The ship did receive a pre-stow, the captain didn’t send it to the mate.
At 0550 on 3 January, the port captain boarded and met the chief officer, who
advised him that he had not received the pre-stowage cargo plan. The port captain
confirmed that the pre-stowage plan had been sent to the ship, by email, the day
before. The cargo list and loading sequence was not discussed. The chief officer
went to speak with the master, and obtained the pre-stowage cargo plan. He then
went to the ship’s control centre, positioned on deck 13, starboard side forward.
The chief officer spent the majority of the day in the ship’s control centre, where
he used the ship’s ballast system to ensure that Hoegh Osaka remained upright
throughout loading and maintained a favourable trim. It is reported that, during
the morning, the chief officer carried out a departure stability calculation using the
pre-stowage cargo plan figures, which he entered into the Loadstar2mprogram on
the ship’s loading computer. The calculation is reported to have indicated that the
ship would have a metacentric height (GM)3 on departure of 1.46m. Although the
calculated GM indicated Hoegh Osaka would have an acceptable margin of stability
on departure from Southampton, the chief officer noted that it was smaller than he
would normally expect.
Looks like the ship’s crew not in the loop.
As the loading progressed the port captain, in conjunction with the stevedore
supervisor, made arrangements to load some additional high and heavy cargo4
that was on the reserve cargo list. Neither the ship’s duty deck officer nor the chief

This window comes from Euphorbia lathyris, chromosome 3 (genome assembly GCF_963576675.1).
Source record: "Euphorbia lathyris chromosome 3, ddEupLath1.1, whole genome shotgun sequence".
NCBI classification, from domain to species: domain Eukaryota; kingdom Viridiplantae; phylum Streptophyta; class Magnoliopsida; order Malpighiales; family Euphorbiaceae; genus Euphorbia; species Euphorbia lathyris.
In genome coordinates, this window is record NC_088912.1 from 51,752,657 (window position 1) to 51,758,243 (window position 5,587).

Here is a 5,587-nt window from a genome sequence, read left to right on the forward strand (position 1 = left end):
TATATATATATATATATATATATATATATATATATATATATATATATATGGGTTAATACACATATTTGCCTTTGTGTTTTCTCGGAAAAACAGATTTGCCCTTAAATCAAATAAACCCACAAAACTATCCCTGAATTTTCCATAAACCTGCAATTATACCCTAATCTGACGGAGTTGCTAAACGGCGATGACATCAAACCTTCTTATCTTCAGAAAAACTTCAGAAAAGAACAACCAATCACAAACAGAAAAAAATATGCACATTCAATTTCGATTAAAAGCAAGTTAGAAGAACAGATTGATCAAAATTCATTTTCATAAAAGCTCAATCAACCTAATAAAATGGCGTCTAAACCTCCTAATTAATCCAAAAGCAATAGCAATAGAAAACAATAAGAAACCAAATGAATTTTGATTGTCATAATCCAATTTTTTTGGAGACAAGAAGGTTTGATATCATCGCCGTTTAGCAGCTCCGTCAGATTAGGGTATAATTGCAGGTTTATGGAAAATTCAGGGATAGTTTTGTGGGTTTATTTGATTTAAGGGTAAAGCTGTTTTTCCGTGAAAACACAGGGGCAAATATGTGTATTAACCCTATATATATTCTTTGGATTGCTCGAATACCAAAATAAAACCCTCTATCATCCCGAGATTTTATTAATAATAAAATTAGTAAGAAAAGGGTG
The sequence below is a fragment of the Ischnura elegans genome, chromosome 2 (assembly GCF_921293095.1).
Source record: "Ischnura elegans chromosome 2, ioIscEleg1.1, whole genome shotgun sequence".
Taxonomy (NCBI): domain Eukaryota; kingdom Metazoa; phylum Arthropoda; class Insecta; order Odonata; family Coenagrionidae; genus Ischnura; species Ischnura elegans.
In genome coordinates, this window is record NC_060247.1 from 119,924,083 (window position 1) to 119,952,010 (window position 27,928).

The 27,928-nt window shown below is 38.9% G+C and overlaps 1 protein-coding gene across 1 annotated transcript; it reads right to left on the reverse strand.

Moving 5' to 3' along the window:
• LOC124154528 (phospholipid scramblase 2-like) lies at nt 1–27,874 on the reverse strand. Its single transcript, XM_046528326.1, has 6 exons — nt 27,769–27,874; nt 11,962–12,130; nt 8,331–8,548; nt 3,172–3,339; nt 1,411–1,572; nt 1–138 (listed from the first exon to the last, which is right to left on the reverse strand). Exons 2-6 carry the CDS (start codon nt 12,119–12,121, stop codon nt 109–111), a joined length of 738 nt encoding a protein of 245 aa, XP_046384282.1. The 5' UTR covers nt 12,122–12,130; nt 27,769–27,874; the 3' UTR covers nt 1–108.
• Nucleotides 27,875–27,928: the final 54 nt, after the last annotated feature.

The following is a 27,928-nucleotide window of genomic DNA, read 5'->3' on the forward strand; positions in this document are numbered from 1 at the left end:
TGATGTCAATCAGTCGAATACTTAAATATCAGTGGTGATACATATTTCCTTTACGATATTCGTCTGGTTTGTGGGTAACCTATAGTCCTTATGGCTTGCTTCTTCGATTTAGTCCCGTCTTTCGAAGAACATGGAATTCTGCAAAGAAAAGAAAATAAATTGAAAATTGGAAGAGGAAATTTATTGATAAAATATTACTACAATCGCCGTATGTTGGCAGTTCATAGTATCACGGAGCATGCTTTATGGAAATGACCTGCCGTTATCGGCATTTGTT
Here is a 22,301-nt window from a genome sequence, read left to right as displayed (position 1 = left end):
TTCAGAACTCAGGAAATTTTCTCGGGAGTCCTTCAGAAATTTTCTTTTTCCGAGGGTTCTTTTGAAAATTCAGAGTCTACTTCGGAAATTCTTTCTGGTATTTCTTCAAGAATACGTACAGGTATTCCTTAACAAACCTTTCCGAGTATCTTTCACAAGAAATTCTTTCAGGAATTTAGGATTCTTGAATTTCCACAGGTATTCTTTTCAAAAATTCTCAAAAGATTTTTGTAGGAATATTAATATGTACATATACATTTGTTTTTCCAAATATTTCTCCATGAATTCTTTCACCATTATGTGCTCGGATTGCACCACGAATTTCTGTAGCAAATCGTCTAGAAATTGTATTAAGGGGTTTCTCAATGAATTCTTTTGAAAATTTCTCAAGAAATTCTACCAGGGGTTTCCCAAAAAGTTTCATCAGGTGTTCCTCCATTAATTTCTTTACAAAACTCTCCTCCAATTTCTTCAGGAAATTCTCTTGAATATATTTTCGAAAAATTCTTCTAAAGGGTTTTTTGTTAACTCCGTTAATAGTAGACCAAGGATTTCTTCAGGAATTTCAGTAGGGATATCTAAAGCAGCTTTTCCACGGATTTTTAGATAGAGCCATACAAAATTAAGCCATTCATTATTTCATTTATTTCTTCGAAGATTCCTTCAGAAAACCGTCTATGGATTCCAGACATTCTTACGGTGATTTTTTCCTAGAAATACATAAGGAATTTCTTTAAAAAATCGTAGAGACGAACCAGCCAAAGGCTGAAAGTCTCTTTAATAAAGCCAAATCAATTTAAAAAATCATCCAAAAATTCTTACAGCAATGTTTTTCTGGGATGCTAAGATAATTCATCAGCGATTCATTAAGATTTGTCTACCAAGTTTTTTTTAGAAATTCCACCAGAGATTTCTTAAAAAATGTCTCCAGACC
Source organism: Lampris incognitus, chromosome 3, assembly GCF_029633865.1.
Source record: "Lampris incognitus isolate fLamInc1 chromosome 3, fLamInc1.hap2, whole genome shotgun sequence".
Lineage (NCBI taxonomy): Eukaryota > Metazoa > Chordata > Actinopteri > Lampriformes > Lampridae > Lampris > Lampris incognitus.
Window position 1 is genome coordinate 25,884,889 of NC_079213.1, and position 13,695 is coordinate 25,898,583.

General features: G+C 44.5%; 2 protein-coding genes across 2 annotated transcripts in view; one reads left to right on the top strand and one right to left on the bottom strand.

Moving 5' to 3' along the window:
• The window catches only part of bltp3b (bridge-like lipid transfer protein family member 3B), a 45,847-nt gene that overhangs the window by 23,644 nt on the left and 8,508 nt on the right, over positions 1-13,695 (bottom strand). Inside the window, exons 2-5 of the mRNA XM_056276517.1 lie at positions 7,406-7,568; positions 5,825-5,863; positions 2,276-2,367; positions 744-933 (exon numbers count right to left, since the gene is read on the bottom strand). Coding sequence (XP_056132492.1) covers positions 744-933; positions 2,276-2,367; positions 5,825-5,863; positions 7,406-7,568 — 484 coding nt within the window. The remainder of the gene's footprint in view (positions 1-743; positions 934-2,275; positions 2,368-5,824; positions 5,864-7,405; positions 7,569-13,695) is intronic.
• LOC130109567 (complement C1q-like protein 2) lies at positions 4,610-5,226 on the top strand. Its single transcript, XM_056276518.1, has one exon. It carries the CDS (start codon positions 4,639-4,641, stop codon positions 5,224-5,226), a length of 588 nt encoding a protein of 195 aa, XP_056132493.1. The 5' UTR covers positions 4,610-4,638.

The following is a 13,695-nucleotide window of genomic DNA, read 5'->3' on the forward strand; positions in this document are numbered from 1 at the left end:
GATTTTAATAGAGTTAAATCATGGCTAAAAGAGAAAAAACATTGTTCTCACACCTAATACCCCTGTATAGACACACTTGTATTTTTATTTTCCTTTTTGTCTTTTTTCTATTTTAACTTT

officer was advised of the intention to load additional cargo.
This should be a clue, no way lifting the stern ramp, about 150 tons or maybe less in this case, should cause a 7 degree list.
At 1930, a pilot embarked through the stern door and was escorted to the bridge.
The final cargo tally and stowage plan was delivered at the stern door around this
time. The chief officer began to lift the stern ramp, which caused the ship to list to
starboard. The pilot commented on the list, which was estimated as 7° and well in
excess of the usual 1-2° normally experienced.
At 2110:30, the pilot gave the order to ‘‘stop engines’’, and soon afterwards he asked
‘‘what the hell is the GM of this vessel?’’
213 tick boxes on the cargo loading checklist. Need to go to 426 and make the ship twice as safe.
he checklists from the PCC/PCTC Operations Manual that were completed by the
chief officer in Southampton were:
- Checklist No.1 Prior loading / during loading
- Checklist No.2 Prior discharging / during discharging
- Checklist No.3 Prior departure port
- Checklist No.4 Loaded passage
- Checklist No.5 During loading / discharging
The checklists combined contained a total of 213 tick boxes. All had been ticked as
affirmative. All five checklists had been signed by the chief officer. None had been
signed as having been verified by the master (Annex A).
Master’s responsibility for the ship is clear cut and straightforward.
‘The master is the ultimate responsible for the cargo and seaworthiness of the
The port captain, not so much.
There was no definition of the role or responsibility of the port captain within the
Wallem SMS Manual.